Title: The Tangled Lands

Author: Glenda Larke

Publisher: Wizards Tower Press, 2023; RRP: 22 pounds stg

A new Glenda Larke novel is always welcome on the shelf; her The Aware – the first book in the first of her four trilogies to date – remains a firm favourite, and each of her subsequent works has shown similar skill at world building, character development and accomplished storytelling.

Larke was raised in and has returned to Western Australia, via Tunisia and Malaysia, and while she has mined those landscapes for her work, The Tangled Lands offers a more conventional European-style fantasy setting. One of Larke’s world-building strengths is the use of vernacular, drawing on the landscape and culture to add to the verisimilitude of the world’s culture. The occasional use of dialect harking to the real world undercuts this in parts here, but is overshadowed by the charm of sayings such as ‘pox n rot’ and ‘blind as a flea in a rabbit hole’.

Similarly to her first novel, the striking standalone Havenstar (1999), an intriguing magic system helps further differentiate the world, being entwined in both society and plot.

In the Tangled Lands, the magic is wielded by the redweavers of Kanter, considered a threat to Talodiac, who does its best to keep the magic users out. The redweavers are able to traverse distances by way of magical portals and can also use their magic to form compelling illusions. Talodiac’s priests, serving their strange deities, want none of that business interfering in the smooth running of their kingdom, and King Edwild agrees. Especially when the redweavers strike close to home.

The novel is divided into parts, each devoted to largely a single point of view in what is an elegant way to piece together the narrative from different characters’ experiences, whether separate or shared. Having one character scribing his experience in the first person is a nice diversion from the third person elsewhere. Pervaded as it is by the threat of an execution, the section also builds that character and the reader’s empathy for him while slotting neatly into the contest of cloak and dagger.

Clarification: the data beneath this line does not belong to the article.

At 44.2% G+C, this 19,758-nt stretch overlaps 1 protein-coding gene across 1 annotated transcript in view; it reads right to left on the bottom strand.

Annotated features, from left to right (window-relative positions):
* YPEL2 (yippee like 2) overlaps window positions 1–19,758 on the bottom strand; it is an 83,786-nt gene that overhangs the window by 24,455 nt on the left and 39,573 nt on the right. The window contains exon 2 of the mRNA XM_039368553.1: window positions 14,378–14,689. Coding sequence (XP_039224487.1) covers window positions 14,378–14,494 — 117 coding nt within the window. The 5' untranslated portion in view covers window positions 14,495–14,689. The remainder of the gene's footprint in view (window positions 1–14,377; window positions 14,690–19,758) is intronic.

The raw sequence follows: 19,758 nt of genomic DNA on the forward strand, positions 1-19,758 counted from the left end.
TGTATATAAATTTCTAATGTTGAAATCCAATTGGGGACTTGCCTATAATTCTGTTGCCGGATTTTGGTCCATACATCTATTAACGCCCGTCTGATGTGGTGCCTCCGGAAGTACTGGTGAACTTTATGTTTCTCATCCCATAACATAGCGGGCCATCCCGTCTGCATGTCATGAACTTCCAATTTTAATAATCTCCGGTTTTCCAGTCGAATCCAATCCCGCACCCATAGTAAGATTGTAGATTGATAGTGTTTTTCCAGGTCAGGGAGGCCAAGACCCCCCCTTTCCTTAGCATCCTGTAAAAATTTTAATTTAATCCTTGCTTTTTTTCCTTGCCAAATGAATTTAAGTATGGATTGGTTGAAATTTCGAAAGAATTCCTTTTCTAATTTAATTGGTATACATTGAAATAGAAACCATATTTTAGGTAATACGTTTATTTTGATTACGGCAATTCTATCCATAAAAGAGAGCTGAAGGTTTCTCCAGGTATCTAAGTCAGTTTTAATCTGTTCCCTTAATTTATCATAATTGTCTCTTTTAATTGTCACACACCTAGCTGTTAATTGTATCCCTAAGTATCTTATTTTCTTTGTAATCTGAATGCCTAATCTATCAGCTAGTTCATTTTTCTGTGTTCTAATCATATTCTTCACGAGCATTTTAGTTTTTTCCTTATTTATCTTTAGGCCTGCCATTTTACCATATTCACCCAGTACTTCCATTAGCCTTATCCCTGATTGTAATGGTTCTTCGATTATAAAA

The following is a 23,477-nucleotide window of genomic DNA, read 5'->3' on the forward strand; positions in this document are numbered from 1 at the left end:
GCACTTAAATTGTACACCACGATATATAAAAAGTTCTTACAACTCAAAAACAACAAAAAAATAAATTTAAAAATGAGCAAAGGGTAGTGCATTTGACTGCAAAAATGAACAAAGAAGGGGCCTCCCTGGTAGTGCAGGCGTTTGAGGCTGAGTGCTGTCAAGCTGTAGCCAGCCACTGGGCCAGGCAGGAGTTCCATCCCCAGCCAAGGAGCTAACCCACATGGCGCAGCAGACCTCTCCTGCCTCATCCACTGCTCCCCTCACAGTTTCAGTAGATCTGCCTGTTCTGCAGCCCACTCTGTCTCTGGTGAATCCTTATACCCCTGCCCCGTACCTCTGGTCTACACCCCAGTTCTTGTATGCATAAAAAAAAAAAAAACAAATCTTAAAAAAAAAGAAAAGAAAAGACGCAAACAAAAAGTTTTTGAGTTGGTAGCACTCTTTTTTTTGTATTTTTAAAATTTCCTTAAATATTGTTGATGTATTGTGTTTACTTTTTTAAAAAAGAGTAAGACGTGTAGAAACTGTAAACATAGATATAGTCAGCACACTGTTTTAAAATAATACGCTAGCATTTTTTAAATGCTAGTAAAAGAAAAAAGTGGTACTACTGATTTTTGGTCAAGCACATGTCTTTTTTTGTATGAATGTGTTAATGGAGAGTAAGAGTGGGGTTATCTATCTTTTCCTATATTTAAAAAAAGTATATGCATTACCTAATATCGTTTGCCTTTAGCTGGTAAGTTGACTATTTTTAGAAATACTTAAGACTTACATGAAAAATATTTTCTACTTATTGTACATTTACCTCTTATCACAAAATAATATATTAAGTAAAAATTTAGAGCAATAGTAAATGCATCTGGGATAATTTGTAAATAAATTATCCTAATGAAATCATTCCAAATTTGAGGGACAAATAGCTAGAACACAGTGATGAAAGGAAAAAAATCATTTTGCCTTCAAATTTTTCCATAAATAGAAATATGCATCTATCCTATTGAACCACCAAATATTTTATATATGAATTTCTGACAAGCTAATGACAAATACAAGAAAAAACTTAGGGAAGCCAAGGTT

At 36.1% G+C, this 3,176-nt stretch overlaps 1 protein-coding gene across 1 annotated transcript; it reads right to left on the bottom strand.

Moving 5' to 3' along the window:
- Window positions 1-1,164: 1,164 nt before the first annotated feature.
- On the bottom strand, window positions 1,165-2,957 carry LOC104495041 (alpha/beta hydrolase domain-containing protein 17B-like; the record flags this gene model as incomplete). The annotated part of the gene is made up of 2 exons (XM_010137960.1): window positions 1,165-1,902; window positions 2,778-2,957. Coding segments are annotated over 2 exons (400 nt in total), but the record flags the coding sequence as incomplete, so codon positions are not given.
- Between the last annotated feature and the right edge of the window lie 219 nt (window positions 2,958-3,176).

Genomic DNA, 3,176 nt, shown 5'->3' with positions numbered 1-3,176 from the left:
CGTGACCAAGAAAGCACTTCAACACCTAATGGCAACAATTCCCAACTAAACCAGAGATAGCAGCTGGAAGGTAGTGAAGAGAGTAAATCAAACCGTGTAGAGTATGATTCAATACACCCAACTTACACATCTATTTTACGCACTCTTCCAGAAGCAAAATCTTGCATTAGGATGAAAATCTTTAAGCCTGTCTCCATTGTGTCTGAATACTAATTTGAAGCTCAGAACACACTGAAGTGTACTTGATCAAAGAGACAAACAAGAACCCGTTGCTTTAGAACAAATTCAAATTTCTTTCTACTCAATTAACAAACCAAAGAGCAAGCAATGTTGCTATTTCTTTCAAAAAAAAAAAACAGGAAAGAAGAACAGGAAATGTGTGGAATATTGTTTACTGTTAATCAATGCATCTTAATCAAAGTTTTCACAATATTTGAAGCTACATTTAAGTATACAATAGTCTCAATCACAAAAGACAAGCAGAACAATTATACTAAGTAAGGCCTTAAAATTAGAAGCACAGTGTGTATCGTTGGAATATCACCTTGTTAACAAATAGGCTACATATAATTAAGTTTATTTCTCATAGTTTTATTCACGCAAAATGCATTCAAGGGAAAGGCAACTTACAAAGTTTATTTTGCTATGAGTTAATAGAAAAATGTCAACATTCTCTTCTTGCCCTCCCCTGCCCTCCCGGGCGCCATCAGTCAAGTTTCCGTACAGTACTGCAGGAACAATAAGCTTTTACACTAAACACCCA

Glenda Larke on trilogies, landscape and her writing process

with jane routley, 2016

The first part of the novel works as a prologue, setting up the seismic events that follow. Enter Sergeant Hervan of the King’s Guard, serving his liege with rigid loyalty, even as his family is drawn deeper into a world-changing conspiracy. His son, Taygen, possessed of a strong throwing arm and certain lack of caution, becomes a counterpoint as he encounters the wanderers Haze and Innata, each with their own cloaked pasts. He finds himself caught in the classic quandary of fealty versus … let’s call it instinct, for his motivations are unwrapped delightfully upon the page and don’t need labelling here.

As one might expect in a tale of intrigue and royal shenanigans, not all is at it seems, and deception is not confined to the redweavers as the two lands are drawn inexorably together as the plot unwinds. For Taygen and Haze in particular, it is a path  of discovery as they find their place in the world and come to terms with their pasts. As the world and our protagonists reveal their layers of secrets, the story marches to its grand showdown with the fate of two lands in the balance.

It’s likely that some of the big reveals won’t come so much as a surprise but a confirmation of the reader’s suspicions, but The Tangled Land manages to dodge some of the obvious expectations to deliver another fine, entertaining addition to the Larke bibliography.

Reviewed by: Jason Nahrung

Ballarat Writers Inc. Book Review Group